Sunday, 2 August 2009

Language and Paradox in Childbearing

I was reading a piece of work which commented that a woman had an 'uneventful pregnancy'. That word 'uneventful' appears to be innocent at first glance. What 'uneventful' means in the context of maternity care is that there are no problems with the pregnancy. Labeling the life changing transformative experience of a normal healthy pregnancy as 'uneventful' belies the importance of a pregnancy to a woman, her family and society. That word 'uneventful'diminishes the power and magnificence of what is happening within a woman's body and psyche when she is pregnant.

Being pregnant would have to rate up there as one of the most momentous of events in a woman's life. I was thinking about language and words have so much power and convey so much meaning. The use of the word 'uneventful' together with healthy pregnancy creates a paradox. This paradox is not immediately recognised. The paradox may never actually be recognised by the speaker. With one word the wonder of pregnancy is relegated to the status of an unremarkable and therefore somehow meaningless reality. I wonder if the mindset that word 'uneventful' creates is one of the reasons why our maternity services make pregnant women wait for hours in cattleyard-like antenatal clinics?

Carmel Niland said in 1992 in her Anne Conlon Memorial Lecture “Women, Power and the Political Process” to the NSW Women’s Advisory Council “Words are seeds. Whole worlds lie curled in them. Three words like ‘women’, ‘power’ and ‘politics’ have a universe in ideas curled in them”.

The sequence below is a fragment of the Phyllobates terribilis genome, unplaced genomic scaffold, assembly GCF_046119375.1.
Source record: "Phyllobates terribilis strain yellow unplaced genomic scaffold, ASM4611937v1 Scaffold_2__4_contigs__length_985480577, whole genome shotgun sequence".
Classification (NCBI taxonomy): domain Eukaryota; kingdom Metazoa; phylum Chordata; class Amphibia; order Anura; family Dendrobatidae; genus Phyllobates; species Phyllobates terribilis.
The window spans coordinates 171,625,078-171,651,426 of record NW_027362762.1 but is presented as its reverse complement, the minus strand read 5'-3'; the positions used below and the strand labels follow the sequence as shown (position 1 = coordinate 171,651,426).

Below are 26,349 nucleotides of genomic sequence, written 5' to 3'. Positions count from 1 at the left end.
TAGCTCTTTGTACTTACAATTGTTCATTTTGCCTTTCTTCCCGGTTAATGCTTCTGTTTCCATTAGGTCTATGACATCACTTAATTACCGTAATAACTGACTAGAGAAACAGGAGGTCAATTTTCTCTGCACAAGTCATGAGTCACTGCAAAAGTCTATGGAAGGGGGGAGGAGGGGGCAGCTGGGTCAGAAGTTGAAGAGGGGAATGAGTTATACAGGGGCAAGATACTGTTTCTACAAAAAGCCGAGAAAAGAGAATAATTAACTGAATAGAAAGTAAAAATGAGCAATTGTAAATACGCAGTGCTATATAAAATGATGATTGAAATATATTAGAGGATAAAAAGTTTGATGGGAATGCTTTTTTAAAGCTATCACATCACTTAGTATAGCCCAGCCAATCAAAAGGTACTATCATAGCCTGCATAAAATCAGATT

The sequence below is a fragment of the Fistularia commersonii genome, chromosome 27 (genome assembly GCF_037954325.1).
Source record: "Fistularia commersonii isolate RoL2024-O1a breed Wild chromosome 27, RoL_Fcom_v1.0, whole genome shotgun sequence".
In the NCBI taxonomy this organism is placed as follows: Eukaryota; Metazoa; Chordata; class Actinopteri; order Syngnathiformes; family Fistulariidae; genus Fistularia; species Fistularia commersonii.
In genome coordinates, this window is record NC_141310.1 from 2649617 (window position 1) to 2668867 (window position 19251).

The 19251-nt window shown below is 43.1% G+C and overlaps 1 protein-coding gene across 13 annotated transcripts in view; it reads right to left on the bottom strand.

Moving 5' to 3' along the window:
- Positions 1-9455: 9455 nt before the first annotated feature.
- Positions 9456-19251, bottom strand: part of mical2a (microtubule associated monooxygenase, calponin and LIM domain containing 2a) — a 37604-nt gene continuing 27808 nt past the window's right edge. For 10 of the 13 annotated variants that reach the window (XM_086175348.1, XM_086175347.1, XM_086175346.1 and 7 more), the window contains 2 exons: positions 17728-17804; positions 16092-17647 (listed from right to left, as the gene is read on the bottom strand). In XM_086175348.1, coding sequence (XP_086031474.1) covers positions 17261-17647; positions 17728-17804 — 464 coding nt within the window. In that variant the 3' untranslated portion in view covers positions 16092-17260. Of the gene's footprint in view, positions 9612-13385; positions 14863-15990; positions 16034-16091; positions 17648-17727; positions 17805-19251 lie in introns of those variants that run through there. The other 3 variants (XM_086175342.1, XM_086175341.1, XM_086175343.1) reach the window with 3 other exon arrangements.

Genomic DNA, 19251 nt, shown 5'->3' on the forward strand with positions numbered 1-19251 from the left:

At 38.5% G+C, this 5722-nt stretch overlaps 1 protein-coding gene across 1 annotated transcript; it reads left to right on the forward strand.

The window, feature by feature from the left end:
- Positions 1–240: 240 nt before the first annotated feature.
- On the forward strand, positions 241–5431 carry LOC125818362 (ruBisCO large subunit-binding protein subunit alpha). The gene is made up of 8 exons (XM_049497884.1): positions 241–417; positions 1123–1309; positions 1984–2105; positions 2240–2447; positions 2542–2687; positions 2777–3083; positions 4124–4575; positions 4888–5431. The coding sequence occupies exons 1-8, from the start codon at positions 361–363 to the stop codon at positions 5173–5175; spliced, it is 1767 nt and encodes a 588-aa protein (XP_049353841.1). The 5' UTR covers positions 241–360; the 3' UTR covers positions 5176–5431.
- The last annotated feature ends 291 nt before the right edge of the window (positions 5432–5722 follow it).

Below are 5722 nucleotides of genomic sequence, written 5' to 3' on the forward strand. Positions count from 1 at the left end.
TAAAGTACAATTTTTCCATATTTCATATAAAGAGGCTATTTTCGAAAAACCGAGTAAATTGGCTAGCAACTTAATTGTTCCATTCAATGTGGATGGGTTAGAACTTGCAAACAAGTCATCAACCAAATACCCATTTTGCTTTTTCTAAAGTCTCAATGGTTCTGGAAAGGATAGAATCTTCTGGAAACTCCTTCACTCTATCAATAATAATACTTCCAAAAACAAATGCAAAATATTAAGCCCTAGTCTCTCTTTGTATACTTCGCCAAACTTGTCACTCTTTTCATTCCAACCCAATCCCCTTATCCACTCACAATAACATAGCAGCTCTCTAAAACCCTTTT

The way we speak, what we say and how we say it is culturally and politically determined and reflects our belief structures, perspectives, values and biases. Language also defines structure, creates thought and gives thought form. It not only embodies our history and culture, it reinforces our values and beliefs in a self perpetuating system of meaning making. Words are carriers for cultural ideology. We see the world through the lenses of our values and belief systems. Spoken language is a major form of interpersonal communication. The words used in oral communication demonstrate power structures and positions of those communicating within those power structures. As Sheila Rowbotham (in Waring 1990:18) comments,
“language … is one of the instruments of domination... expresses a reality experienced by the oppressors. It speaks only for their world, their view.”

Changing our language to ensure what we say truly reflects the magnificence of pregnancy, birth and breastfeeding is vital if we want to change maternity services and what happens to women.

Waring, M. If Women Counted: A new feminist economics Harper Collins New York.

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